Washington’s final gift to America was his Farewell Address, which he referred to as “a warning from a departing friend.” It was so profound and popular that it was reprinted more than the Declaration of Independence. Prophetic in nature, it warned against three internal threats to liberty in the American Republic. They are more relevant now than ever before: first, the failure of citizens to be well-informed; second, internal division because of party factions and hyper-partisanship; and third, the decline of religious obligation and national morality. 

Lincoln similarly prompted Americans to think and be vigilant about internal threats to freedom. He posed the question, “At what point then is the approach of danger to be expected?” He answered that question, stating, “If it ever reaches us, it must spring up amongst us. It cannot come from abroad. … As a nation of freemen, we must live through all time, or die by suicide.”

After his reelection for a second term, shortly before his assassination, Lincoln also observed that “corporations have been enthroned, and an era of corruption in high places will follow, and the money power of the country will endeavor to prolong its reign by working upon the prejudices of the people until all wealth is aggregated in a few hands, and the Republic is destroyed.” 

While he could not possibly have foreseen the technological transformations to come in the U.S. economy, Lincoln was still prescient. Today, it is obvious that the aggregation and concentration of wealth in the information technology and pharmaceutical industries are major contributing factors to the undermining of First Amendment rights. Free speech after all is the cornerstone of the republic and must be protected. 

Washington and Lincoln were unique and very different in personality, but both were men of deep faith, wisdom, courage, and persistence. Each lived in different times with different challenges, but both were willing to sacrifice their lives for the greater good. They shared a vision of America as a nation grounded in the ideas of the Declaration of Independence and of preserving the individual right to pursue life, liberty, and happiness. And they both believed that if the nation lived up to these ideals, the United States would remain a light and beacon of hope for the world.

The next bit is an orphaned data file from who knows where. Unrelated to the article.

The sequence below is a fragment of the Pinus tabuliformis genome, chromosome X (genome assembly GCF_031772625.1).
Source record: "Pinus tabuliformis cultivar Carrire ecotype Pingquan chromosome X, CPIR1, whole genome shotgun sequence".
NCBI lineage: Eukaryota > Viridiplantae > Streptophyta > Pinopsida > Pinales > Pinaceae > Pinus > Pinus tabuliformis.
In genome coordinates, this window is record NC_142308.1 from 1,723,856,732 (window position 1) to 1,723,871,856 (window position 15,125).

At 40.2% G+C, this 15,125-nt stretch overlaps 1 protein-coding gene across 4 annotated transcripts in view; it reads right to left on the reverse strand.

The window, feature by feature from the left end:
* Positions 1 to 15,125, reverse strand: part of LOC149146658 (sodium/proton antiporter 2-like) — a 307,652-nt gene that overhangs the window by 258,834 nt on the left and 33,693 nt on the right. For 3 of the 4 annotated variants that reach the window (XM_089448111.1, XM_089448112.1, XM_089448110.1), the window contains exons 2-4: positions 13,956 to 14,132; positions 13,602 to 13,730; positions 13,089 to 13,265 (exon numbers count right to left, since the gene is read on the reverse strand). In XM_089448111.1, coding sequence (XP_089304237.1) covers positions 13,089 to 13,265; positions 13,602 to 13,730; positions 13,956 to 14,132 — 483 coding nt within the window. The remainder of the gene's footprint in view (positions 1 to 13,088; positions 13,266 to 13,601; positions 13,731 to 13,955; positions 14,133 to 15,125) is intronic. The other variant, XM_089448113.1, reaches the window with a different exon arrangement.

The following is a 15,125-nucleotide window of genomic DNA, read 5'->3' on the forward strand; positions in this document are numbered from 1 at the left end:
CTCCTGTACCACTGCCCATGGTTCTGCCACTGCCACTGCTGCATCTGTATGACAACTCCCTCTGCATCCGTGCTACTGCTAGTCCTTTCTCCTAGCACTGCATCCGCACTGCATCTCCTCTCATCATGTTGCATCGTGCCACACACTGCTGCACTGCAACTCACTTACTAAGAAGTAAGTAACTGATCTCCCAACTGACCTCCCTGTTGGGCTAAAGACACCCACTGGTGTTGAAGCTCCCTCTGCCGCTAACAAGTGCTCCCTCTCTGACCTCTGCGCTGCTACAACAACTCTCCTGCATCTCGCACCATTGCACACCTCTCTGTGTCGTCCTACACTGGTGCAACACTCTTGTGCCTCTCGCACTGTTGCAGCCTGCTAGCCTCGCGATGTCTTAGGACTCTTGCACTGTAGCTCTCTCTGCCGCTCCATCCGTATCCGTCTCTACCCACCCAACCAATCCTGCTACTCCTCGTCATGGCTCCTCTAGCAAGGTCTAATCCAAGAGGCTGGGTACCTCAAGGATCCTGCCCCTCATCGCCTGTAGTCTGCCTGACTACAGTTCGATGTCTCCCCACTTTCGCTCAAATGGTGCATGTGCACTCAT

Washington and Lincoln were committed to government of the people, by the people, and for the people. If somehow, they could be resurrected and transported into the present, neither would recognize what America has become.

Presidents’ Day offers us the opportunity to appreciate and internalize the qualities found in these two leaders, who are universally considered to be the greatest American presidents. To the extent we can internalize and build character around the virtues that each embodied, we too can regain our voice and courage to fight and reestablish our unalienable rights that define who we are as Americans. Our success in this may well be the key to preventing our nation’s downfall. 

America is being assaulted on many more fronts than at the time of the American War of Independence. Our challenge today is one of commitment. The founders were willing to give their lives, their fortunes, and their sacred honor to establish independence and create a new nation. We are called to do no less to save this country.